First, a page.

See Hulsey v. Mid-America Preferred Ins. Co., Okla., 777 P.2d 932, 937 (1989), where we noted that a so-called "drive-by-shooting" might occur under circumstances that would arise out of a vehicle's use.
Several jurisdictions have dealt with the question whether or under what circumstances an insured's gunshot wounds may be viewed as arising out of an uninsured motorist's use of a vehicle. See Kish v. Central Nat. Ins. Group of Omaha, 67 Ohio St.2d 41, 424 N.E.2d 288, 294-295 (1981); Shouman v. Nationwide Insurance Company, 42 Ohio App.3d 159, 537 N.E.2d 696, 697 (1988); Sciascia v. American Ins. Co., 183 N.J. Super. 352, 443 A.2d 1118, 1121-1122 (L. 1982); General Acc. Ins. Co. of America v. Olivier, supra note 10, at 1242-1243; Detweiler v. J.C. Penney Cas. Ins. Co., 110 Wn.2d 99, 751 P.2d 282, 287 (1988); Nationwide Mut. Ins. Co. v. Munoz, 199 Cal.App.3d 1076, 245 Cal.Rptr. 324, 327-328 (1988).
In workers' compensation law, a determination that an injury "arises out of" employment contemplates a causal relationship between the employee's actions at the time of injury and the requirements of employment. Fudge v. University of Oklahoma, Okla., 673 P.2d 149, 150 (1983); Thomas v. Keith Hensel Optical Labs, Okla., 653 P.2d 201, 202 (1982).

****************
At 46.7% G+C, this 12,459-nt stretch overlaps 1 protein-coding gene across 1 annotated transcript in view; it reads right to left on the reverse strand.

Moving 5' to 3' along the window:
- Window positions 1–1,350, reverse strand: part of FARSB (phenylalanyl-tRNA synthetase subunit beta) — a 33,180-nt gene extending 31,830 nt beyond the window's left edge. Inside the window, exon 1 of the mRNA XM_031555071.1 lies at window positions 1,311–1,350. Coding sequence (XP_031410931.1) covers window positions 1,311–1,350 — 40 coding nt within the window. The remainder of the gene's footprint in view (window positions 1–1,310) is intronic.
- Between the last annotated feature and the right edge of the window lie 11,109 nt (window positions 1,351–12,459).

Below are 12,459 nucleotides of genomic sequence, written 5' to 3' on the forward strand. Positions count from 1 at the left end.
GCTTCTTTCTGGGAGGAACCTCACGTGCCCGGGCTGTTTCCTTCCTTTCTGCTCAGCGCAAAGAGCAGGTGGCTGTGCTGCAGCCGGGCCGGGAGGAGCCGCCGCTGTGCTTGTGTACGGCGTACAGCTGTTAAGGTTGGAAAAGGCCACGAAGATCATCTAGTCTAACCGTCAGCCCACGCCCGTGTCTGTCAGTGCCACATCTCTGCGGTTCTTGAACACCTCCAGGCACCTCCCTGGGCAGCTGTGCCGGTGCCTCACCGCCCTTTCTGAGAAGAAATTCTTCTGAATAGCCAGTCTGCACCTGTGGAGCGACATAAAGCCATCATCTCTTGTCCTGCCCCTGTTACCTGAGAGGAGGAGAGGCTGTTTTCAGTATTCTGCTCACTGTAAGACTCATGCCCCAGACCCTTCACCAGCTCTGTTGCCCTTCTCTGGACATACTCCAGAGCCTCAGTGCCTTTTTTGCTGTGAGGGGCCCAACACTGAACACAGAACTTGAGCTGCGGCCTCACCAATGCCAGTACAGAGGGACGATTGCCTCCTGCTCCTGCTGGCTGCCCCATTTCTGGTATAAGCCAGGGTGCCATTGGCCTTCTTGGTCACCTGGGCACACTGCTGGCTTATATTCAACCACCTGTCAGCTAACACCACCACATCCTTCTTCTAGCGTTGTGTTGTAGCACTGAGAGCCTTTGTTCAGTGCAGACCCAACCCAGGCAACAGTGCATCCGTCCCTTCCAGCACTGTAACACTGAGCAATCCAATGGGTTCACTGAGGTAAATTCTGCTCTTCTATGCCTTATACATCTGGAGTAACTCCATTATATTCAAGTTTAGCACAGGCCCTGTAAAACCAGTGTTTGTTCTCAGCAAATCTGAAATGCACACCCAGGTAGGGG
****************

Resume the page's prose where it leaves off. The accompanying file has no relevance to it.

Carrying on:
See supra note 4.
The record reveals 1) Kelley rested his gun on the car's "window sill" as he opened fire; 2) Kelley remained in the car at all pertinent times; 3) during the shooting, the getaway car may not have been in motion, but it was in a transportation mode (engine running and in gear); 4) Kelley left the scene by driving away. From these facts a jury might infer that the act of shooting was designed to facilitate Kelley's escape, impede Willard's pursuit, either or both. Although when Kelley shot at Willard the car was not being used as a moving vehicle, the trier might nonetheless conclude that the shooting was related to Kelley's use of the car as a means of getaway and to retard Willard's pursuit. UM-covered use is limited neither to the car's driving operation nor to the lawfulness of the use.